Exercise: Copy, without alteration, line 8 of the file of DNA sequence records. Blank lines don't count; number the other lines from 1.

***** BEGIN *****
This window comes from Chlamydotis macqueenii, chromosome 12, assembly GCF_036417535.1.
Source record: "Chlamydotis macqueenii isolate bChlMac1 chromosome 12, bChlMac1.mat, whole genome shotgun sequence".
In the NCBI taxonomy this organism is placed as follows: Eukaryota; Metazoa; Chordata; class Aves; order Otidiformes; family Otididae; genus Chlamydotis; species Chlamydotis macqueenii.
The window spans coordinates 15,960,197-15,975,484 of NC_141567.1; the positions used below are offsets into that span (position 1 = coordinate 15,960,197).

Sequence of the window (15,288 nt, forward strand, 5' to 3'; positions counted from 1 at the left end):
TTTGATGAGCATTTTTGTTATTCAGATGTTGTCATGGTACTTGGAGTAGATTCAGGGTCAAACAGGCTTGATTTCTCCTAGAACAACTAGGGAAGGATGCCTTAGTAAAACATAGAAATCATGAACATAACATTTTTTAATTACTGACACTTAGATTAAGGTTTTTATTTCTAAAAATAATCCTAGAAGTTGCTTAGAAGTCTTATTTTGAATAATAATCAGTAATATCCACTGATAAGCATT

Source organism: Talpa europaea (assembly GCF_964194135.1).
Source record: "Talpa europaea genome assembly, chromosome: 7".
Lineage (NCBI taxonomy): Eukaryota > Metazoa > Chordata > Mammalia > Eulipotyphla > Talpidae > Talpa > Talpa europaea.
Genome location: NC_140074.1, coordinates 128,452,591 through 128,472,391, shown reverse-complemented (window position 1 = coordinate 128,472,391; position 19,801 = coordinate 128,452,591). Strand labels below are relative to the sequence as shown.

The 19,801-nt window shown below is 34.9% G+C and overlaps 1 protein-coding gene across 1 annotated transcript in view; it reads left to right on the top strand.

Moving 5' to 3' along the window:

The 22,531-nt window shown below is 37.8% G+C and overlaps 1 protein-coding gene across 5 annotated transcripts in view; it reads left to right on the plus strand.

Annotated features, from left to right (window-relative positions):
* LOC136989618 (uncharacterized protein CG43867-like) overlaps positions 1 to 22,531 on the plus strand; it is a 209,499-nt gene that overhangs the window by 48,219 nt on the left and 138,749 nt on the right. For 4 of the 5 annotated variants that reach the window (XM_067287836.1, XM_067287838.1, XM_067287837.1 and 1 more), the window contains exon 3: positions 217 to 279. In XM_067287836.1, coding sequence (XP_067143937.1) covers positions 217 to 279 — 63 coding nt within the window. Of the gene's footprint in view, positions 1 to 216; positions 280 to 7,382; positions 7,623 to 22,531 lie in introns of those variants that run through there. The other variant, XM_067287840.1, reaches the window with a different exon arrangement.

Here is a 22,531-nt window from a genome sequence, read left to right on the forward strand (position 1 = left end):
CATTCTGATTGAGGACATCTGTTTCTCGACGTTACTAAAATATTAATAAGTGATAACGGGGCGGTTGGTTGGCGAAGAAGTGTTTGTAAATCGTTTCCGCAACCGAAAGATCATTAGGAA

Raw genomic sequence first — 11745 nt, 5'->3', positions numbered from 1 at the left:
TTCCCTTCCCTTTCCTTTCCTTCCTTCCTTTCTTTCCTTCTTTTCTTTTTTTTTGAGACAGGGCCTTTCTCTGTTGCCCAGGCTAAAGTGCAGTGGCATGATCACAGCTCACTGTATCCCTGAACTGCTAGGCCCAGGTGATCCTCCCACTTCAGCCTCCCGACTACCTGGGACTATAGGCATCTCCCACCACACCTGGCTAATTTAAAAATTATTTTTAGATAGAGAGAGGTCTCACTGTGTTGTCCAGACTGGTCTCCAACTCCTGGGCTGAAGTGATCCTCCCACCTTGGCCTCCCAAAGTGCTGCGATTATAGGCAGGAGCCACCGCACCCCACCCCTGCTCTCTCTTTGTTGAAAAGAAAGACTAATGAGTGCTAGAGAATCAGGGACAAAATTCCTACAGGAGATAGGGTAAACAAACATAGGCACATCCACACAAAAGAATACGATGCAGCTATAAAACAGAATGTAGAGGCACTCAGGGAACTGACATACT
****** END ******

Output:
Source record: "Talpa europaea genome assembly, chromosome: 7".